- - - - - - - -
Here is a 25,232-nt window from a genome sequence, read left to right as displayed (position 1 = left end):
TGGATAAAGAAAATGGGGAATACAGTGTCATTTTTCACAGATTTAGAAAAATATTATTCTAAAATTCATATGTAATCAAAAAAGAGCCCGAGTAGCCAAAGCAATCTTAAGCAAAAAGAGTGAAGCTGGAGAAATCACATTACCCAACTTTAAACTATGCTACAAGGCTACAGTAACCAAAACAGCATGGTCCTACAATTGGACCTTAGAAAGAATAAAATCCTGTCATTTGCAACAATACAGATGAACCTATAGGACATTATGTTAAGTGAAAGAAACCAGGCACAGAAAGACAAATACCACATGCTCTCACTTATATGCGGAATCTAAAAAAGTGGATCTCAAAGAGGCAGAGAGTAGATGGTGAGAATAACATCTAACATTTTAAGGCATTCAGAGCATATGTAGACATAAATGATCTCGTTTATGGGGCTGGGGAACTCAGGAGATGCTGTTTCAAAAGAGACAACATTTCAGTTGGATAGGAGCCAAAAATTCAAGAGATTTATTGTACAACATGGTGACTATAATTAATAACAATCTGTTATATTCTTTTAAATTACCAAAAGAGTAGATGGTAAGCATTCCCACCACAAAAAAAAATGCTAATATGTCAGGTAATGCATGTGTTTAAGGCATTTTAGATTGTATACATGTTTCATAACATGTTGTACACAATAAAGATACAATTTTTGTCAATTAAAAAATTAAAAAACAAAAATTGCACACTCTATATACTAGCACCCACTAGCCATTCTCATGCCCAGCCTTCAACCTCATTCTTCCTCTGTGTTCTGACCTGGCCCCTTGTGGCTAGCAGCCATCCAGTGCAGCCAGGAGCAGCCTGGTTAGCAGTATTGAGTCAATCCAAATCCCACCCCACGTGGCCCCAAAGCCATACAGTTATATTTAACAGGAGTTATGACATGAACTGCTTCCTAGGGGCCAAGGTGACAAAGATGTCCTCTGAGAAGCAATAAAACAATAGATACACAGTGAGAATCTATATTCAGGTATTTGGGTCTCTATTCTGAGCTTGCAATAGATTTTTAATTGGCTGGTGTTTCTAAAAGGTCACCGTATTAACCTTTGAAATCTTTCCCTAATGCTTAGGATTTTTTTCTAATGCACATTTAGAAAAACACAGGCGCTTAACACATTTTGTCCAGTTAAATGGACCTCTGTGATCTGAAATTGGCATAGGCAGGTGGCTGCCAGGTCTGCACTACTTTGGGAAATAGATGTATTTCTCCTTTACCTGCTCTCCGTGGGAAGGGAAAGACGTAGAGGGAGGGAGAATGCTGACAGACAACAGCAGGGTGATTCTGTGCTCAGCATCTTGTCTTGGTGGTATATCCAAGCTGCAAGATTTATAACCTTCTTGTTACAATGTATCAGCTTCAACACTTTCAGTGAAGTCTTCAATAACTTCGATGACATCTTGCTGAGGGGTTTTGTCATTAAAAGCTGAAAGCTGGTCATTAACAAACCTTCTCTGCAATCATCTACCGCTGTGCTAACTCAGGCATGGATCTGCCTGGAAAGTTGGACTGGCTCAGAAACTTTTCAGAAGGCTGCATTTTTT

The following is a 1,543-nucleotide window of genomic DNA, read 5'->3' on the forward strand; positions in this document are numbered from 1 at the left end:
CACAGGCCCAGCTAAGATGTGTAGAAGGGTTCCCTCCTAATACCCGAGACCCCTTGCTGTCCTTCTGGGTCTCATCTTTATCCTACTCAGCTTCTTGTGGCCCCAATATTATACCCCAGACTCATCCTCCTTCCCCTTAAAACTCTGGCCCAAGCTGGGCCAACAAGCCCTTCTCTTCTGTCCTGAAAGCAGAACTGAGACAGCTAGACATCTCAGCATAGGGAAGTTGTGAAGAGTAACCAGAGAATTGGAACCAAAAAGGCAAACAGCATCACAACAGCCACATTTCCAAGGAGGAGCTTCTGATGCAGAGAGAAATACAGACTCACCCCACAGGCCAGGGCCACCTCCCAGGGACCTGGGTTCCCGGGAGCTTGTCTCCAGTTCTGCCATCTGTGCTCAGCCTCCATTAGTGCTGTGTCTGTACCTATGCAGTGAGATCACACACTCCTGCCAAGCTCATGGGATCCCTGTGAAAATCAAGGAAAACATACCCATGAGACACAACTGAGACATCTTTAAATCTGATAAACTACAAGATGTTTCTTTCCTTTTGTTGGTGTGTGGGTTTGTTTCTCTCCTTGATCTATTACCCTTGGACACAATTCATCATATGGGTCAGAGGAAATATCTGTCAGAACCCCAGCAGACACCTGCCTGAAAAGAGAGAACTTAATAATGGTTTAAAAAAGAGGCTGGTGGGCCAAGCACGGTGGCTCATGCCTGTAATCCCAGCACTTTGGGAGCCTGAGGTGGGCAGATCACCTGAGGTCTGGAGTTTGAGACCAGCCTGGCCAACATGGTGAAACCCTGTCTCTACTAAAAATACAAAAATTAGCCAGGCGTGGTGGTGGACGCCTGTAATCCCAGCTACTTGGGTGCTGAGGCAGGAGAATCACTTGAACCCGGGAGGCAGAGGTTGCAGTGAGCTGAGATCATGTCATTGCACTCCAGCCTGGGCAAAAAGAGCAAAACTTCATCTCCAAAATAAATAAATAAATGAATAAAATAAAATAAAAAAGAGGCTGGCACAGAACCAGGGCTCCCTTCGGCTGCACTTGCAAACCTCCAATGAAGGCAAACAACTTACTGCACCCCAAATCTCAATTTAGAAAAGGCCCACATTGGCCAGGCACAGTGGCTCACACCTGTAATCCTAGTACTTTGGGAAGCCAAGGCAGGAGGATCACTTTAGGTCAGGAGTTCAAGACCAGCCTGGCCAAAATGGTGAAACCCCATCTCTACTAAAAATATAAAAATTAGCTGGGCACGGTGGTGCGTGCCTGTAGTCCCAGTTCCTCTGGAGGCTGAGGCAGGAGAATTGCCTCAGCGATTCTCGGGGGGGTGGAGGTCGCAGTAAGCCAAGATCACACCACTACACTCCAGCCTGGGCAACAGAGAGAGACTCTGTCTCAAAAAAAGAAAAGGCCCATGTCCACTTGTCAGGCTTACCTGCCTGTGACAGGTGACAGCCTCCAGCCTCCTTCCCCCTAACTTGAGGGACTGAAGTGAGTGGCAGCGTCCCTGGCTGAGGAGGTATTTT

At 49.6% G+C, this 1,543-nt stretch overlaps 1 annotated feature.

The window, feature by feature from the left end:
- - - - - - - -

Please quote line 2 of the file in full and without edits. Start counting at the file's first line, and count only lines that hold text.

TGGATAAAGAAAATGGGGAATACAGTGTCATTTTTCACAGATTTAGAAAAATATTATTCTAAAATTCATATGTAATCAAAAAAGAGCCCGAGTAGCCAAAGCAATCTTAAGCAAAAAGAGTGAAGCTGGAGAAATCACATTACCCAACTTTAAACTATGCTACAAGGCTACAGTAACCAAAACAGCATGGTCCTACAATTGGACCTTAGAAAGAATAAAATCCTGTCATTTGCAACAATACAGATGAACCTATAGGACATTATGTTAAGTGAAAGAAACCAGGCACAGAAAGACAAATACCACATGCTCTCACTTATATGCGGAATCTAAAAAAGTGGATCTCAAAGAGGCAGAGAGTAGATGGTGAGAATAACATCTAACATTTTAAGGCATTCAGAGCATATGTAGACATAAATGATCTCGTTTATGGGGCTGGGGAACTCAGGAGATGCTGTTTCAAAAGAGACAACATTTCAGTTGGATAGGAGCCAAAAATTCAAGAGATTTATTGTACAACATGGTGACTATAATTAATAACAATCTGTTATATTCTTTTAAATTACCAAAAGAGTAGATGGTAAGCATTCCCACCACAAAAAAAAATGCTAATATGTCAGGTAATGCATGTGTTTAAGGCATTTTAGATTGTATACATGTTTCATAACATGTTGTACACAATAAAGATACAATTTTTGTCAATTAAAAAATTAAAAAACAAAAATTGCACACTCTATATACTAGCACCCACTAGCCATTCTCATGCCCAGCCTTCAACCTCATTCTTCCTCTGTGTTCTGACCTGGCCCCTTGTGGCTAGCAGCCATCCAGTGCAGCCAGGAGCAGCCTGGTTAGCAGTATTGAGTCAATCCAAATCCCACCCCACGTGGCCCCAAAGCCATACAGTTATATTTAACAGGAGTTATGACATGAACTGCTTCCTAGGGGCCAAGGTGACAAAGATGTCCTCTGAGAAGCAATAAAACAATAGATACACAGTGAGAATCTATATTCAGGTATTTGGGTCTCTATTCTGAGCTTGCAATAGATTTTTAATTGGCTGGTGTTTCTAAAAGGTCACCGTATTAACCTTTGAAATCTTTCCCTAATGCTTAGGATTTTTTTCTAATGCACATTTAGAAAAACACAGGCGCTTAACACATTTTGTCCAGTTAAATGGACCTCTGTGATCTGAAATTGGCATAGGCAGGTGGCTGCCAGGTCTGCACTACTTTGGGAAATAGATGTATTTCTCCTTTACCTGCTCTCCGTGGGAAGGGAAAGACGTAGAGGGAGGGAGAATGCTGACAGACAACAGCAGGGTGATTCTGTGCTCAGCATCTTGTCTTGGTGGTATATCCAAGCTGCAAGATTTATAACCTTCTTGTTACAATGTATCAGCTTCAACACTTTCAGTGAAGTCTTCAATAACTTCGATGACATCTTGCTGAGGGGTTTTGTCATTAAAAGCTGAAAGCTGGTCATTAACAAACCTTCTCTGCAATCATCTACCGCTGTGCTAACTCAGGCATGGATCTGCCTGGAAAGTTGGACTGGCTCAGAAACTTTTCAGAAGGCTGCATTTTTT